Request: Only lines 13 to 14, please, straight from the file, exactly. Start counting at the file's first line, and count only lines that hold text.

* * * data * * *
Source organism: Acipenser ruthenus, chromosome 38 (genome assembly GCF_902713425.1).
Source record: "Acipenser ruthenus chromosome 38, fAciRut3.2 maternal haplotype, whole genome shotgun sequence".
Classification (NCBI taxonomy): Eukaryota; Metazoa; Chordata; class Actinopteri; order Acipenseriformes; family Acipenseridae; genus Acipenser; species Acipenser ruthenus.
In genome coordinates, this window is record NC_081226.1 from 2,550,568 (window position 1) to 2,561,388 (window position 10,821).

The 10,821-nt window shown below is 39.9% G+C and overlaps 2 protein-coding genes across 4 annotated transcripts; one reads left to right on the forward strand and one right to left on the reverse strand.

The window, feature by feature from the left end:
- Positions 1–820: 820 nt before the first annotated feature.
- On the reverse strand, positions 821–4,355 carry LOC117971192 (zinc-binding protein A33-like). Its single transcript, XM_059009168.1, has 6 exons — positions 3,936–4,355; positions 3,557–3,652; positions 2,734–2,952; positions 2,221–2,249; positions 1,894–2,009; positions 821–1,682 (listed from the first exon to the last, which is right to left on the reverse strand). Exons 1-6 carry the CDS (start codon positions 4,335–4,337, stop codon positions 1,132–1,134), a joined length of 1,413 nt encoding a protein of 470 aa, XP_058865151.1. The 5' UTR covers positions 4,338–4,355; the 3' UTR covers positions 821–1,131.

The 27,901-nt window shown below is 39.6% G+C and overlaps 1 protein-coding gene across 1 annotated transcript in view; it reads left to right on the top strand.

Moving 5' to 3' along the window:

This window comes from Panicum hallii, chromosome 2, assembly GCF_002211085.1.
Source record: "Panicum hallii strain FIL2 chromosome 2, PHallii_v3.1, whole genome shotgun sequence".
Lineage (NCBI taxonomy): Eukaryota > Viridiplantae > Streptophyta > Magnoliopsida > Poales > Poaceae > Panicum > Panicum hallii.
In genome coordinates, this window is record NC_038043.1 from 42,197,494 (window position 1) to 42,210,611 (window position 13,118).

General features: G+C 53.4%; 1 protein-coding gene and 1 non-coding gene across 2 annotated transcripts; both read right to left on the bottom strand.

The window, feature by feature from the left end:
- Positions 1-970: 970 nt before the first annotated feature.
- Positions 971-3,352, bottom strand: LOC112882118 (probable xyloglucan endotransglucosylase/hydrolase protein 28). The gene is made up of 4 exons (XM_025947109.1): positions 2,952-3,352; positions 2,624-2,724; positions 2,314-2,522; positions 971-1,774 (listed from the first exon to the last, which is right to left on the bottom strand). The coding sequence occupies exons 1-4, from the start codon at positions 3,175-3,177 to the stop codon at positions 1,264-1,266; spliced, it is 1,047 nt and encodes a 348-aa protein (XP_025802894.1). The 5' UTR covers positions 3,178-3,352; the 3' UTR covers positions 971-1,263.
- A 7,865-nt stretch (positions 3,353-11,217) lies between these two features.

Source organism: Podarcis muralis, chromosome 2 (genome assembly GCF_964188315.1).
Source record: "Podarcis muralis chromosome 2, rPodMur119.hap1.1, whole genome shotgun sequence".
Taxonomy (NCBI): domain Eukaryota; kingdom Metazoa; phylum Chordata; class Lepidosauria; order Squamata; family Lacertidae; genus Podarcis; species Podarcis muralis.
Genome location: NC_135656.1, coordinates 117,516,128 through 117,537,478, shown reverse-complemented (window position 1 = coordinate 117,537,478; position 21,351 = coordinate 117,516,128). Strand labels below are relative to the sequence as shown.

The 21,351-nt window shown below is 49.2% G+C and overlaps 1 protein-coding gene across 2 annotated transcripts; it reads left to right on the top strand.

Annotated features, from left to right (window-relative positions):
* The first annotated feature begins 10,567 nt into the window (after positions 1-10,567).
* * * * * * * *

Lineage (NCBI taxonomy): Eukaryota > Viridiplantae > Streptophyta > Magnoliopsida > Poales > Poaceae > Panicum > Panicum hallii.
In genome coordinates, this window is record NC_038043.1 from 42,197,494 (window position 1) to 42,210,611 (window position 13,118).